During a conversation with FSR in July, Bottleneck Management CEO Chris Bisaillon revealed big plans for his growing restaurant group. The Chicago-headquartered company was eyeing four additional Old Town Pour Houses in the coming 18 months, and had visions of a 30-store, $150-million brand some time in the next eight years. While the details might have changed a bit, the big picture essentially remains the same. Early in March, Bottleneck opened City Works in downtown Minneapolis, the group’s second stop outside of the Chicagoland market (Old Town Pour House in Gaithersburg, Maryland, is the other). But more notably, the concept represents a launching pad for the company’s reconfigured future.
“With City Works we really wanted to emphasize—on an equal playing field—our great food as well as our great beverage offerings,” Bisaillon says. “We have a scratch kitchen. We have extremely talented chefs back there cooking it. And we wanted to make sure that didn’t get overlooked with the Old Town Pour House brand.”
This is more than a one-outfit change. Bottleneck is set to unveil City Works in King of Prussia and Pittsburgh, Pennsylvania, as well as Doral, Florida, in the months ahead. Old Town Pour House, once the flag of expansion, has a location picked for Naperville, Illinois, this summer. But after that, the future of Bottleneck will turn its focus firmly to its newest concept. How the company decided, in a relatively narrow window, to change course is relatively simple, although the foresight and willingness to adjust didn’t arrive without some serious thought. Old Town Pour House, which is revered for its 120 taps of beer and elevated setting at its Chicago, Oak Brook, and aforementioned Gaithersburg locations, seemed like a perfect boon for growth until Bisaillon considered the market from a distance. “We found that there were a lot of, quote on quote, Pour Houses out there—that are located across the country, and what we didn’t want to have is any kind of market confusion. I think we have a great concept with the 90 to 120 drafts and scratch food. But if there’s one located a mile away or 10 miles away, we didn’t want to have an affiliation that wasn’t proper.”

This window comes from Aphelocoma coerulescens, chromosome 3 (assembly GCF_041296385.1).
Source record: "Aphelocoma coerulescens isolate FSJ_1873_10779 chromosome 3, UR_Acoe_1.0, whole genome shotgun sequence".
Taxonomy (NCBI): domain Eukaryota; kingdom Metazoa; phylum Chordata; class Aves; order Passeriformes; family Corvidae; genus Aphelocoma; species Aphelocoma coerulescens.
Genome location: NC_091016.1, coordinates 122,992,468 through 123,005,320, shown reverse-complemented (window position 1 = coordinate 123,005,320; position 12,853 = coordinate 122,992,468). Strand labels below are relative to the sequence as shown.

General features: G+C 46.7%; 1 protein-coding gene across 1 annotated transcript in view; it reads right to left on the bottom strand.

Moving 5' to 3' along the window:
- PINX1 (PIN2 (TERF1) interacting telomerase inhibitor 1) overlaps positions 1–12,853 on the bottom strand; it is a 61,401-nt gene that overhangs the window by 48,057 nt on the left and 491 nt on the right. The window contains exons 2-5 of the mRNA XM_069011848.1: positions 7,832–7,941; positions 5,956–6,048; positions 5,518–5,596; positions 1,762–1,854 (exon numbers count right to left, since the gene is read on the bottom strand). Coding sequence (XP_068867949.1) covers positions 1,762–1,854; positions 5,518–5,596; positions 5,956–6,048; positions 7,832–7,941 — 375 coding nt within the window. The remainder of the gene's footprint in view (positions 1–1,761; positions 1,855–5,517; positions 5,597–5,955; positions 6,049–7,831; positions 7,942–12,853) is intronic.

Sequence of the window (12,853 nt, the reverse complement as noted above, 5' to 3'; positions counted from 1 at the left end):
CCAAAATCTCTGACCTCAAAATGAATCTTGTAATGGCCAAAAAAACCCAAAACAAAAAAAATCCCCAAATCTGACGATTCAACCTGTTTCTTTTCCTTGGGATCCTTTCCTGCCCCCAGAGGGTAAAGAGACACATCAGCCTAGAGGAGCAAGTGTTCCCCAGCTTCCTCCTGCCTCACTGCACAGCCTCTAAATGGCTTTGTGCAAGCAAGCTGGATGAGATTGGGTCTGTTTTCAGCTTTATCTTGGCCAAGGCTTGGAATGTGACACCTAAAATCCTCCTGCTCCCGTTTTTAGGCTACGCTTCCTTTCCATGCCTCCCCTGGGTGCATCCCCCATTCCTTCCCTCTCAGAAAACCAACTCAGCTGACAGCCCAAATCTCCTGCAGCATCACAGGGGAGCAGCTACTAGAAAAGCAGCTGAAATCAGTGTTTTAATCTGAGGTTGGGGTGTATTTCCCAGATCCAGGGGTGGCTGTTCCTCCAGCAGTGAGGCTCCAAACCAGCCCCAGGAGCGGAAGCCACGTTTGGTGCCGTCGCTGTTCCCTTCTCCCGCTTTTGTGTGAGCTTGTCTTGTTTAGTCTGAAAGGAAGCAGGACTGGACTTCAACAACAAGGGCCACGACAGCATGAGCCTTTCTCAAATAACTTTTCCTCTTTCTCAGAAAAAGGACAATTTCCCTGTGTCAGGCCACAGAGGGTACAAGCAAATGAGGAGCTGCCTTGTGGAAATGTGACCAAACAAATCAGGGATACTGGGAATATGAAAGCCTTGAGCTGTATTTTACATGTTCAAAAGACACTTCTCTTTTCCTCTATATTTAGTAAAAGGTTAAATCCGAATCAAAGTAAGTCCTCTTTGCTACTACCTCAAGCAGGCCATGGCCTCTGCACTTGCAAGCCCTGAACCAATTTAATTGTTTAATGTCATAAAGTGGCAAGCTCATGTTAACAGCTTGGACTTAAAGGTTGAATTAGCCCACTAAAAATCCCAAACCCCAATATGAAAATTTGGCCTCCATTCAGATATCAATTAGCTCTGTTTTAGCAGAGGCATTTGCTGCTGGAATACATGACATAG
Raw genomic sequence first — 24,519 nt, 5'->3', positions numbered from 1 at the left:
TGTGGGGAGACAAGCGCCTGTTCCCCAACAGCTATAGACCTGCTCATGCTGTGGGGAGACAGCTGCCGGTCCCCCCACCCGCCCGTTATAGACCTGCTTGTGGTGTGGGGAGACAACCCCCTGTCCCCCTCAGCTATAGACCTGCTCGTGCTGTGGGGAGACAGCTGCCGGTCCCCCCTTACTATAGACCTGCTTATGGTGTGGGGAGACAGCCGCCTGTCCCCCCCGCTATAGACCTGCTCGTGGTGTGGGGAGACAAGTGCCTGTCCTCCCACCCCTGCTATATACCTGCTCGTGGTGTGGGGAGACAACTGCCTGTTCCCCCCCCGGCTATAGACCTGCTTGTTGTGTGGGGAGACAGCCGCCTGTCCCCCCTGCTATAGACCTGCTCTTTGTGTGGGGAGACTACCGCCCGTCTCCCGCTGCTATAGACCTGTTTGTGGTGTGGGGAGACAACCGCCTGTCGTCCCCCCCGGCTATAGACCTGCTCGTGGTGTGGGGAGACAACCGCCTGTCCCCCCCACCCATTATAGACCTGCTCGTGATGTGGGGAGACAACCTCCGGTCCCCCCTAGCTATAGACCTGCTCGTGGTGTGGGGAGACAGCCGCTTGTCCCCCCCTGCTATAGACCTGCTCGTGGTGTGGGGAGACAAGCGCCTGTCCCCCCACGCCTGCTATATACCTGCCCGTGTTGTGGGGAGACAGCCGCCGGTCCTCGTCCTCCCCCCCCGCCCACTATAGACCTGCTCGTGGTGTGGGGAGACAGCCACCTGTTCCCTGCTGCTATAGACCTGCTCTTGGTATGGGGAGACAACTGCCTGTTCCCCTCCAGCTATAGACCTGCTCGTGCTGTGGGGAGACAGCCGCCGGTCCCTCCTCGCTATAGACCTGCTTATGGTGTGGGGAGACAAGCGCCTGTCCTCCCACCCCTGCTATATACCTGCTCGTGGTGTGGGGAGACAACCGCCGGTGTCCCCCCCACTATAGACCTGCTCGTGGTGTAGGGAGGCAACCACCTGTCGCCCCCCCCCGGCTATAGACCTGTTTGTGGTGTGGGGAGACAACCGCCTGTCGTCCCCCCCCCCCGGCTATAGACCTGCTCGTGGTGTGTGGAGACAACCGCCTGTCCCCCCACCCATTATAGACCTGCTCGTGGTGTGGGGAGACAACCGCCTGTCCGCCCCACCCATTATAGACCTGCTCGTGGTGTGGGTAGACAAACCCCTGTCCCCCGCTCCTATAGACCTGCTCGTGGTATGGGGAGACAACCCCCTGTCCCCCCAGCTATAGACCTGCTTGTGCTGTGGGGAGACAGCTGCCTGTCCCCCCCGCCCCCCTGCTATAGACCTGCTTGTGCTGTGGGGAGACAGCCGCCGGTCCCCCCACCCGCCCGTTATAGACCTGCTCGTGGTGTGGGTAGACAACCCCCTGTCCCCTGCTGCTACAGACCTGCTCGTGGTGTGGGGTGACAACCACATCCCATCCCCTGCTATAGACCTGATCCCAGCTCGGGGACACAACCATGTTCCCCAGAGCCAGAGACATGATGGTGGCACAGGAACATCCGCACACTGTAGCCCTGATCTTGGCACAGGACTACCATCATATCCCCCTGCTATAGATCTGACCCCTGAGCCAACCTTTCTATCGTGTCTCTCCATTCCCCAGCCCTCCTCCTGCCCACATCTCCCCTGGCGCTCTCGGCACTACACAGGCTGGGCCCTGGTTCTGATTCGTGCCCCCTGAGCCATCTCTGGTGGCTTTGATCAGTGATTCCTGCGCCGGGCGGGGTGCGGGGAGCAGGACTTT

Minneapolis was a perfect example. Despite having the rights to Old Town Pour House locked up, the group realized there was another similarly named restaurant located just a few blocks away. The same was true of the King of Prussia and Pittsburgh spots. Additionally, there was a gap in name recognition. From the early processes—the landlord, realtor, and developer conversations—Old Town Pour House carried a certain expectation that Bisaillon felt misrepresented the brand. “When you mention Old Town Pour House, they immediately pigeon hole you as a bar. And that is so far away from what we actually are. We sell a lot of food. We take great pride in our food, and we didn’t want to be pigeon holed into an area that was really caused by the name as opposed to the concept,” he explains. “So we said, ‘You know what, it’s time for a refresh here and I think City Works does a wonderful job doing that.’”